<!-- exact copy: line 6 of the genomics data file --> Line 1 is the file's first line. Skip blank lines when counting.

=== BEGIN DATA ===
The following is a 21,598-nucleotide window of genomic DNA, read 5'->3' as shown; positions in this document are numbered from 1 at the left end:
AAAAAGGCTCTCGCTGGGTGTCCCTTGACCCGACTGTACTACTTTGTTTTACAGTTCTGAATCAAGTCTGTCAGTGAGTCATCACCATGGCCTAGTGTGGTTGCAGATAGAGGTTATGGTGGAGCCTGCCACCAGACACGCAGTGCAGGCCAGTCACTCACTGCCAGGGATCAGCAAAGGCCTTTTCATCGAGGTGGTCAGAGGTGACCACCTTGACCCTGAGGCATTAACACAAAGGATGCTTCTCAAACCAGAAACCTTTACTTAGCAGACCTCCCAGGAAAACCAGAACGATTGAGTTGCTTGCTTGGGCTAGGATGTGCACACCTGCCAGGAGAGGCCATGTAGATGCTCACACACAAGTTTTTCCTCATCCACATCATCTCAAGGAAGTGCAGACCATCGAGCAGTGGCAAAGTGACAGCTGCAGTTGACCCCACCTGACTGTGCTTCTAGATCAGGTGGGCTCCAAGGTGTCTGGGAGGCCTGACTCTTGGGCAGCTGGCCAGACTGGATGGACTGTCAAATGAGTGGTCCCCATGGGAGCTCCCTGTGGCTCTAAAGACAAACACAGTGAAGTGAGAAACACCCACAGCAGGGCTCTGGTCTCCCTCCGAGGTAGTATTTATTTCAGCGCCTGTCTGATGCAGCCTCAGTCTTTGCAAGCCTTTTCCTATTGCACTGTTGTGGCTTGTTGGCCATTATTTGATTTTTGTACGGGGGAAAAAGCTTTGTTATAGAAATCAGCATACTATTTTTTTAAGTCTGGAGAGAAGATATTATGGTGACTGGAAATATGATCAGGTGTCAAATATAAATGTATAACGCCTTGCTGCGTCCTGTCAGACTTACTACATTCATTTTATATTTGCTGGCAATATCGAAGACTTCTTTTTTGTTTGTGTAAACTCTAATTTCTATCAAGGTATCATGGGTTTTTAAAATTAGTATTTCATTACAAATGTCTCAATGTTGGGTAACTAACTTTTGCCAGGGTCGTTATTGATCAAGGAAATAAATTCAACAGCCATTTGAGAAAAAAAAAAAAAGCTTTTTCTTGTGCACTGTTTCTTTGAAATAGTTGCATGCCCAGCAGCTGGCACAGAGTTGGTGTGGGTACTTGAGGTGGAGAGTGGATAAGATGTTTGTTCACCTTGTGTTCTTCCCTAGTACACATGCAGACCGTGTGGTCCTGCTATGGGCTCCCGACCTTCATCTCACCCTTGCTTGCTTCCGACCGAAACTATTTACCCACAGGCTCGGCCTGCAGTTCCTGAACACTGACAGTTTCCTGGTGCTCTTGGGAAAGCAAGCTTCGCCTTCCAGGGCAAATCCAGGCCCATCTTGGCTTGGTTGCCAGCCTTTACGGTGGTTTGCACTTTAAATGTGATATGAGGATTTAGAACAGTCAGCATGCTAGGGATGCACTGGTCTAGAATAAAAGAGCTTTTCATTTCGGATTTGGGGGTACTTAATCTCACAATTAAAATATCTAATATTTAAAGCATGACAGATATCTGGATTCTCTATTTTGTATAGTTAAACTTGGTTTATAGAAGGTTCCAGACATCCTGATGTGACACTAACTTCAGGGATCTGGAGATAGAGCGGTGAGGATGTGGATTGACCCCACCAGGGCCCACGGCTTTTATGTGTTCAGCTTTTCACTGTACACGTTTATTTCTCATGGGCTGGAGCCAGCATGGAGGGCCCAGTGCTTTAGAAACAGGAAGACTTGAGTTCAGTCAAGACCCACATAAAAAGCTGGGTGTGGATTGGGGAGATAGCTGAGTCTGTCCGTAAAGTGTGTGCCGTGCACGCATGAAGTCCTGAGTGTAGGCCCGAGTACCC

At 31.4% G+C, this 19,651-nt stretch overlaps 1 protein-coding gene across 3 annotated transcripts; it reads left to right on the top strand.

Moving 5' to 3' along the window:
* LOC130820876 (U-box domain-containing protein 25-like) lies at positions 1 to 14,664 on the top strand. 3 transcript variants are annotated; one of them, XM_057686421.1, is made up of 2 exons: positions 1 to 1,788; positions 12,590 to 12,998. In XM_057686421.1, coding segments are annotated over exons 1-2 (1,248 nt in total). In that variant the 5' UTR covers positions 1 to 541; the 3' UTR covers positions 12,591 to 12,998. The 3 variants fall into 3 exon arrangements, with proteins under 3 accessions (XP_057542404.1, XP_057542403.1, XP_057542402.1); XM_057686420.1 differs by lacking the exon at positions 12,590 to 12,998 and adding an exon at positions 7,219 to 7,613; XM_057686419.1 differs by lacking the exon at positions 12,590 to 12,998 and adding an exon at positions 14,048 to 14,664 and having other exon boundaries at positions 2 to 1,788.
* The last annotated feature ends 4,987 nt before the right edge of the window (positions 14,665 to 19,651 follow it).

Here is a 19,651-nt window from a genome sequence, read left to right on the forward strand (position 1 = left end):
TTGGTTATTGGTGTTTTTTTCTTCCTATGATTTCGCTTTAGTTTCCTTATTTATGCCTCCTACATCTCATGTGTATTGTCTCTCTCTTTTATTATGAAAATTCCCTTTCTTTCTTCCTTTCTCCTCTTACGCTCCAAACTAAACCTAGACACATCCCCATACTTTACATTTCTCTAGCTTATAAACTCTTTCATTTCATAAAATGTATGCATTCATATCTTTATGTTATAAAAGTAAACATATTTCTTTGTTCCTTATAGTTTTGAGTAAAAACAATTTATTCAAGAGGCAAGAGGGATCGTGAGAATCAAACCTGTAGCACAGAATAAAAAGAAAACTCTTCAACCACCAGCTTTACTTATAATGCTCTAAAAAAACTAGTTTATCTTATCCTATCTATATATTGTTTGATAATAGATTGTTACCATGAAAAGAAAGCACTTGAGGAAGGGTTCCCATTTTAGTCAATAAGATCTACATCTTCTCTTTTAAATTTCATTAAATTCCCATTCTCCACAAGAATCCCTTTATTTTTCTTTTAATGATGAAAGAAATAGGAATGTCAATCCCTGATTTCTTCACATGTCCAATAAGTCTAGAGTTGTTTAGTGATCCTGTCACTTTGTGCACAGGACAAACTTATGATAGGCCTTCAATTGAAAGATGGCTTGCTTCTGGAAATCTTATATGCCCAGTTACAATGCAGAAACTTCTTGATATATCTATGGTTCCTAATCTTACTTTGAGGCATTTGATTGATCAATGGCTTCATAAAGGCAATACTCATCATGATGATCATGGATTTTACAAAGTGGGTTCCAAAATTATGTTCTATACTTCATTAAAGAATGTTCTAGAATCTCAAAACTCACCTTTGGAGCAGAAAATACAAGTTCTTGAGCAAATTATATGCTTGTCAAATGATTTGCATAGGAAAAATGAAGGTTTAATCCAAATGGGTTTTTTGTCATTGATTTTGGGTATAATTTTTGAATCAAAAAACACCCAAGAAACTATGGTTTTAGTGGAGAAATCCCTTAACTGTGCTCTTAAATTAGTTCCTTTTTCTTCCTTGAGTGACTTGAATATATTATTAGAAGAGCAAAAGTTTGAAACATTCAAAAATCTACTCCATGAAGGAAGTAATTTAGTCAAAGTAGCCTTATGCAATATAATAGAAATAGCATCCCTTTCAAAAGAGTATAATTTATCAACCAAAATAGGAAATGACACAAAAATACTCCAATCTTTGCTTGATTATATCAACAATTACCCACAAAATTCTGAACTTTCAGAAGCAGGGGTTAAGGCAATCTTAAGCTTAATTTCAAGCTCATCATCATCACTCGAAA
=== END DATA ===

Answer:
* The last annotated feature ends 4,987 nt before the right edge of the window (positions 14,665 to 19,651 follow it).